In an outpatient clinic of a University Obstetrics and Gynecology department, 121 primiparous Caucasian pregnant women were informed consecutively about this study and 105 of them accepted to participate by giving their informed consent. Patients were enrolled and followed up prospectively during the 2nd and 3rd trimesters of pregnancy and at postpartum (from 2015 to 2017). Inclusion criteria are as follows: clinical and biochemical euthyroidism according to TSH and FT4 concentrations (normalcy within 0.6–3.4 mIU/L and 10.3–15.5 nmol/L, respectively), normal weight, or slightly overweight. Exclusion criteria are as follows: past or present history of diagnosed psychosis, depression, anxiety, and OCD based on medical history and screened with the Symptom Checklist (SCL-90-R) (Donias et al., 1991); autoimmune thyroid disease based on thyroid antibodies concentrations (Sakkas et al., 2018); pre-existing autoimmune disorder and treatment for hepatitis C or AIDS; insulin-dependent diabetes; and twin pregnancy. None of the women were on thyroid hormone replacement, while all were euthyroid. Regarding potential confounders for the presence of thyroid antibodies, given that all women came from the same geographical area, they were considered to have been exposed to similar levels of iodine and pollution (Shukla et al., 2018). Selenium levels were not measured in these women. Regarding other potential factors/confounders (apart from thyroid function) that may affect the incidence of anxiety, depression, or OCD, all women were primiparous and had similar young age whereas none was a current smoker or had a medical history of mental illness. Socioeconomic status and educational level were not assessed (Rubertsson et al., 2014). Finally, after application of the exclusion criteria, 93 pregnant women aged 33.2 ± 2.4 years old (mean ± SD), with normal weight or overweight, BMI 24.5 ± 1.1 kg/m2 (mean ± SD), were included in this study. The study has been approved by the ethics committee of our Institution, and all study participants gave their written informed consent.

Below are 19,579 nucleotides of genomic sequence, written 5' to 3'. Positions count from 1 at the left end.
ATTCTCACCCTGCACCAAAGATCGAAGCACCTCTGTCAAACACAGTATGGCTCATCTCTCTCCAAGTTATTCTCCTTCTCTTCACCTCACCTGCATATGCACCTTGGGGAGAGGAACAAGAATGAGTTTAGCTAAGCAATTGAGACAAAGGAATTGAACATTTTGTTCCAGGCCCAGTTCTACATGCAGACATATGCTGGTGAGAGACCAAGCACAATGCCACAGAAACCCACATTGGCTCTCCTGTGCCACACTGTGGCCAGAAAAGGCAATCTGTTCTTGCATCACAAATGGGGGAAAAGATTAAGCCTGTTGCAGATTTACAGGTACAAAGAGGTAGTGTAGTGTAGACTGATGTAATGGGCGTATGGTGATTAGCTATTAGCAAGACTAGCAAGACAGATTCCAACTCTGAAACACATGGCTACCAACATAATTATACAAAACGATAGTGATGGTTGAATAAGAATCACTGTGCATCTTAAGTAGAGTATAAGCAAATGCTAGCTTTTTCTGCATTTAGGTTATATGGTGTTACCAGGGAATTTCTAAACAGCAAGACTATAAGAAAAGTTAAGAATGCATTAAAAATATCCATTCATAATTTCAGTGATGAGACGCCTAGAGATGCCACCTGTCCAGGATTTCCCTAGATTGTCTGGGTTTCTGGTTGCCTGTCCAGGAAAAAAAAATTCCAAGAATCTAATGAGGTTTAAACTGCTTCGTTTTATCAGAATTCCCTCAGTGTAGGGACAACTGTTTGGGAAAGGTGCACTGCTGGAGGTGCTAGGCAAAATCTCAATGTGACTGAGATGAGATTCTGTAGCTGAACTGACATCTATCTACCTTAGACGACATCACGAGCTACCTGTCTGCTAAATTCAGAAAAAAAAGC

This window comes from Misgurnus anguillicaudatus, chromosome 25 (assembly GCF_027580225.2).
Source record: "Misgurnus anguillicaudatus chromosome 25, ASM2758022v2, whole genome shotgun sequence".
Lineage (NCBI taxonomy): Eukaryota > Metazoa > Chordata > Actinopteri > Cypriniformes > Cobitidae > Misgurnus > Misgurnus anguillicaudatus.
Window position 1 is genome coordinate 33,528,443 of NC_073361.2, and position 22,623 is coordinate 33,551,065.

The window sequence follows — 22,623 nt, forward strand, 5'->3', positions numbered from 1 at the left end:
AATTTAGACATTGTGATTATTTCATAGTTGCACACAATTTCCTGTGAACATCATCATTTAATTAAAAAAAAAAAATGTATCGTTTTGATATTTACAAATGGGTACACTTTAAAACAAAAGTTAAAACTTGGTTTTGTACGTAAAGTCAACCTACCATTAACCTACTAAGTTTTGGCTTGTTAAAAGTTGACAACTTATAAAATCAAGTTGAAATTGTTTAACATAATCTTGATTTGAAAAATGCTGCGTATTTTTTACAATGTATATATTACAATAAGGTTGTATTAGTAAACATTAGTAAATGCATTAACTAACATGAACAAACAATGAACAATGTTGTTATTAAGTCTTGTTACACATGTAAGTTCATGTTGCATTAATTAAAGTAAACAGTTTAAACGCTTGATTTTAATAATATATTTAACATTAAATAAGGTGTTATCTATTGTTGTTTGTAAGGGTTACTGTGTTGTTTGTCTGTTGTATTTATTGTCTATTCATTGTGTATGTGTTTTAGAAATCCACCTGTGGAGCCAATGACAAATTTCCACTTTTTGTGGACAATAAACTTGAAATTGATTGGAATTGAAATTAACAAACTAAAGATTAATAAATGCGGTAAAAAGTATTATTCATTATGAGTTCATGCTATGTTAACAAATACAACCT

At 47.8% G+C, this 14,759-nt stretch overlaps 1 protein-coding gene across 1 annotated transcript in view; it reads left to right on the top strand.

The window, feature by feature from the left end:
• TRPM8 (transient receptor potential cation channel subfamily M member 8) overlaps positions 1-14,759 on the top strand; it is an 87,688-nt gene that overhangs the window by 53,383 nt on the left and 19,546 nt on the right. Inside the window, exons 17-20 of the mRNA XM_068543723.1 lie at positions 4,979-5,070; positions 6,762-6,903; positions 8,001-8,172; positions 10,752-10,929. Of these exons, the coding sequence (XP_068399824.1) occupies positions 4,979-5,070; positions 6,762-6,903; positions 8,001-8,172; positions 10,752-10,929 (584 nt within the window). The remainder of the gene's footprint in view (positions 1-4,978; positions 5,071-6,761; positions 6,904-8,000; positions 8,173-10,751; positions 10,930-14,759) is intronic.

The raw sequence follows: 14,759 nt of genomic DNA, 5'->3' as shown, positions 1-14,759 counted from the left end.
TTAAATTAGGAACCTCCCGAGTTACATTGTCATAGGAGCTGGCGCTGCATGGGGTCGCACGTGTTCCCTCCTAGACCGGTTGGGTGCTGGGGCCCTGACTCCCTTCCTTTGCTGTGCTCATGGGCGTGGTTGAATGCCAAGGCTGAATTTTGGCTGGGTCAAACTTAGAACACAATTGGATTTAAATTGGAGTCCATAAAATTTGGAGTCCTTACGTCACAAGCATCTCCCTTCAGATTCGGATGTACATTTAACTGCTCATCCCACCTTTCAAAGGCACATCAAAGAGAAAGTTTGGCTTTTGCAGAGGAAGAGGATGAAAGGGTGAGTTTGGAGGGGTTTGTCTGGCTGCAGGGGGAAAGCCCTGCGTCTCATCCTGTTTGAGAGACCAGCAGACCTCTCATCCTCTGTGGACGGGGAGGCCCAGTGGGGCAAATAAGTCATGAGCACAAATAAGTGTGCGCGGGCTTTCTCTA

Protocol

All participants were seen in the outpatient clinic at the 2nd and 3rd trimesters of their pregnancy (24th and 36th week of gestation, respectively) and at the 1st postpartum week. At each visit, they underwent biochemical and psychometric tests. Biochemical evaluation was performed on serum obtained after an overnight fast. Blood samples were drawn at 8:00 a.m. for measurement of TT3, FT3, rT3, TT4, FT4, TSH, anti-thyroid peroxidase (anti-TPO), and anti-thyroglobulin (anti-Tg) antibodies and were stored immediately at −75°C for analysis. Psychometric evaluations were conducted by the same skilled psychiatrist (N.C.) with standardized structured instruments (Generalized Anxiety Disorder Inventory (GADI); Penn State Worry Questionnaire (PSWQ); STAI-State Anxiety inventory (STAI-S); STAI-Trait Anxiety Inventory (STAI-T); Edinburgh Postnatal Depression Scale (EPDS); Stein-BLUES scale (BLUES); Beck’s Depression Inventory (BDI); Yale-Brown Obsessive Compulsive scale (Y-BOCS)]. There were no dropouts during the time period of this study.

Hormone Assays

Serum TT3, FT3, rT3, TT4, FT4, TSH, anti-TPO, and anti-Tg antibody concentrations were measured by employing automated chemiluminescence immunoassay (Immulite 2000, Siemens Gwynned LL55 4EL, United Kingdom). For TT3, FT3, TT4, FT4, TSH, anti-TPO, and anti-Tg antibodies, the intra- and interassay coefficients of variation (CV) and the analytical sensitivity (AS) were, respectively, 5.5%, 7%, and 0.19 ng/ml; 9.1%, 9.4%, and 1.50 pmol/L; 4.6%, 6%, and 0.3 μg/dL; 5.9%, 6.4%, and 3.00 pmol/L; 3.8%, 4.6%, and 0.004 μUI/ml; 5.2%, 7.2%, and 10 U/ml; and 4.9%, 5.7%, and 20 U/L. Reverse T3 was measured using a radioimmunoassay (RIA, rT3 RADIM, ROMA, Italy) with intra- and interassay CV and AS at 8.54%, 6.21%, and 0.009 ng/ml, respectively. High and low concentrations were defined according to reference limits.

Psychometric Questionnaires

The Symptom Checklist-90-Revised (SCL-90-R)